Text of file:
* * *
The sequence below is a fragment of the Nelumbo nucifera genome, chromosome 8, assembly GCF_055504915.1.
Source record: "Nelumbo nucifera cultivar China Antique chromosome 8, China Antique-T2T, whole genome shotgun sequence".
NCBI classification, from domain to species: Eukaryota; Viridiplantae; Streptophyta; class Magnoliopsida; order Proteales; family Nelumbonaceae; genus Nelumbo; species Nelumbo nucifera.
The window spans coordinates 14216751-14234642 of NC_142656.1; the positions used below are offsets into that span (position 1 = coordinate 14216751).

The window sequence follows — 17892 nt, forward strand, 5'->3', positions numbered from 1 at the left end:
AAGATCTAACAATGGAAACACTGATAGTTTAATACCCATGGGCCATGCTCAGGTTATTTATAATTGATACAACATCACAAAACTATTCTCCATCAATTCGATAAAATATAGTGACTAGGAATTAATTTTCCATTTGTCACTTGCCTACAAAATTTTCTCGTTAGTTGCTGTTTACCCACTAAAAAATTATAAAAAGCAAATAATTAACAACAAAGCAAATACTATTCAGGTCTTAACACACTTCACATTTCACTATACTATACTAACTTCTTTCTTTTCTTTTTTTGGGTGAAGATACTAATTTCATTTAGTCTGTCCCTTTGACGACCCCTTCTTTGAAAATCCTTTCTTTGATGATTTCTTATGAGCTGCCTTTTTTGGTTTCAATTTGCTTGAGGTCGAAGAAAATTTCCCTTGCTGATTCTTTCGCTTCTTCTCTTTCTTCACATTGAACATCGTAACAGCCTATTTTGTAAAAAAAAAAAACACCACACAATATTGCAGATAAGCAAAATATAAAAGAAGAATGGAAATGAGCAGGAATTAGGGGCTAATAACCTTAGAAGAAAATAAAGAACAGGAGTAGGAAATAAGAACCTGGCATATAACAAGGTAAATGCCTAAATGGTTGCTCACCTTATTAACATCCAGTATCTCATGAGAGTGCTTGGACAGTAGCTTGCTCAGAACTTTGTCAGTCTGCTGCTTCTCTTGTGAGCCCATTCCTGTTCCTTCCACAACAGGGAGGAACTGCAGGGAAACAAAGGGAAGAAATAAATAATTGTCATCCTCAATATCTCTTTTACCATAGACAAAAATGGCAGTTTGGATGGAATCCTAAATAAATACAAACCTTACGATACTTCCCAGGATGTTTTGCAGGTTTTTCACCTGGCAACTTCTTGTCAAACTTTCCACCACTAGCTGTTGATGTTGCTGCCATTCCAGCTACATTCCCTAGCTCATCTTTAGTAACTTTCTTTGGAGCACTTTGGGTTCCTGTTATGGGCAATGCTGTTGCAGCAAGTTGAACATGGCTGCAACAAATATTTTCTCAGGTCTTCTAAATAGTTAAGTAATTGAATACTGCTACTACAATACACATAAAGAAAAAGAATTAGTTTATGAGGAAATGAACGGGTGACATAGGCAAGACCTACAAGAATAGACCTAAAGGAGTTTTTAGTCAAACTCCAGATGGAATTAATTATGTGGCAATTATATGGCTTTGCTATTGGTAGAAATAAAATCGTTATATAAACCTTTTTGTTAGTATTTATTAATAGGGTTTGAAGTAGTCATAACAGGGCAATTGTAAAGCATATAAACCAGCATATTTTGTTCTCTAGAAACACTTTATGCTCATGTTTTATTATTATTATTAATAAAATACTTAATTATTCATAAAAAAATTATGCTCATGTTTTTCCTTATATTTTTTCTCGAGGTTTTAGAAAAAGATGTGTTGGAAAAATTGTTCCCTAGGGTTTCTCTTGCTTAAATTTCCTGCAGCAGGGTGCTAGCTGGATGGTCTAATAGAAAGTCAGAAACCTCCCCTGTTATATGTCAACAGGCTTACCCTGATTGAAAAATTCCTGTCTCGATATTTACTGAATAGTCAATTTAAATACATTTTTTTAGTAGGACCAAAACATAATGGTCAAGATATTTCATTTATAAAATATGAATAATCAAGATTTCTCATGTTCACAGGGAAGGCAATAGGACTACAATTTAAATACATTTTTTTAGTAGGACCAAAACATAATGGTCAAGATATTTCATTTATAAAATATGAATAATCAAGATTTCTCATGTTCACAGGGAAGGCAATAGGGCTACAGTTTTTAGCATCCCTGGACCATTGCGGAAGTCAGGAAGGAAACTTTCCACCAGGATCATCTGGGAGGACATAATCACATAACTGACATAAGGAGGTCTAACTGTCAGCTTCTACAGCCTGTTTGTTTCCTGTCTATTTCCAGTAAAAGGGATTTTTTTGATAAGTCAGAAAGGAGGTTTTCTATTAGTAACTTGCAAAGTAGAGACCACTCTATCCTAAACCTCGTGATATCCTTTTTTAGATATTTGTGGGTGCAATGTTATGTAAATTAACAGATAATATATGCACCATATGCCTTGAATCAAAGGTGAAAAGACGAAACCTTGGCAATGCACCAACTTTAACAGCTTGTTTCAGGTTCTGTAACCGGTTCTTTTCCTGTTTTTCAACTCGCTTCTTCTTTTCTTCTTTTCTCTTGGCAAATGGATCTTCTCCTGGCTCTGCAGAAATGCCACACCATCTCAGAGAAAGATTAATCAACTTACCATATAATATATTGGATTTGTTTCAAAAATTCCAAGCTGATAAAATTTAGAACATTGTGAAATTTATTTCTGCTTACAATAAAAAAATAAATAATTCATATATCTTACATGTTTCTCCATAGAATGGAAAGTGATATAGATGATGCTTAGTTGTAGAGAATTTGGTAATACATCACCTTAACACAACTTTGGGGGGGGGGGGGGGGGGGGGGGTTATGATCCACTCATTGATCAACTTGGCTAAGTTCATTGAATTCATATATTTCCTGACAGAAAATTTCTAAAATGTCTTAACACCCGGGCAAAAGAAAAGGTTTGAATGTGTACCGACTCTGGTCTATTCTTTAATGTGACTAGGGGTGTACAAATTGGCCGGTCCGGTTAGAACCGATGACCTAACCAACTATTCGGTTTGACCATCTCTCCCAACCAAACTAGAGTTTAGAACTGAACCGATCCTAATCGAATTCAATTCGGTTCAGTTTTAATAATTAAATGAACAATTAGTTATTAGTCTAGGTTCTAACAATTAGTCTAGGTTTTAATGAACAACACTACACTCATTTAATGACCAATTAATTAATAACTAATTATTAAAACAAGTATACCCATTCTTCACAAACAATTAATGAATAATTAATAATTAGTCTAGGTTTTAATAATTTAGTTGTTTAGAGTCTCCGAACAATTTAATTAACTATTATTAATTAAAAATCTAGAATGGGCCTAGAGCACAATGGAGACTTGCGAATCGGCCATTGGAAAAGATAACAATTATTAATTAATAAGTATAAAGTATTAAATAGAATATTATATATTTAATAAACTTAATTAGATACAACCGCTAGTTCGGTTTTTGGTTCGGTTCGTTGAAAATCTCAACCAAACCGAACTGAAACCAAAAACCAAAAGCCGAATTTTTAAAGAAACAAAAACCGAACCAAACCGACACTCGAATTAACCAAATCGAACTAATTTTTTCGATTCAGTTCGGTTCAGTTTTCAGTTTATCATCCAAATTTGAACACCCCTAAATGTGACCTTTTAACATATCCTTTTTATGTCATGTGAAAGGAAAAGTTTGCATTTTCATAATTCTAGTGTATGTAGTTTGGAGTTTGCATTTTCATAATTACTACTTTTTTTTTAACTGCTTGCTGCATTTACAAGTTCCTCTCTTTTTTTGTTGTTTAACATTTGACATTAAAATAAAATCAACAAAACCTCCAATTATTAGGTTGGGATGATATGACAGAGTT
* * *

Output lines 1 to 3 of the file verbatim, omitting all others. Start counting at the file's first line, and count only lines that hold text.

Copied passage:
The sequence below is a fragment of the Nelumbo nucifera genome, chromosome 8, assembly GCF_055504915.1.
Source record: "Nelumbo nucifera cultivar China Antique chromosome 8, China Antique-T2T, whole genome shotgun sequence".
NCBI classification, from domain to species: Eukaryota; Viridiplantae; Streptophyta; class Magnoliopsida; order Proteales; family Nelumbonaceae; genus Nelumbo; species Nelumbo nucifera.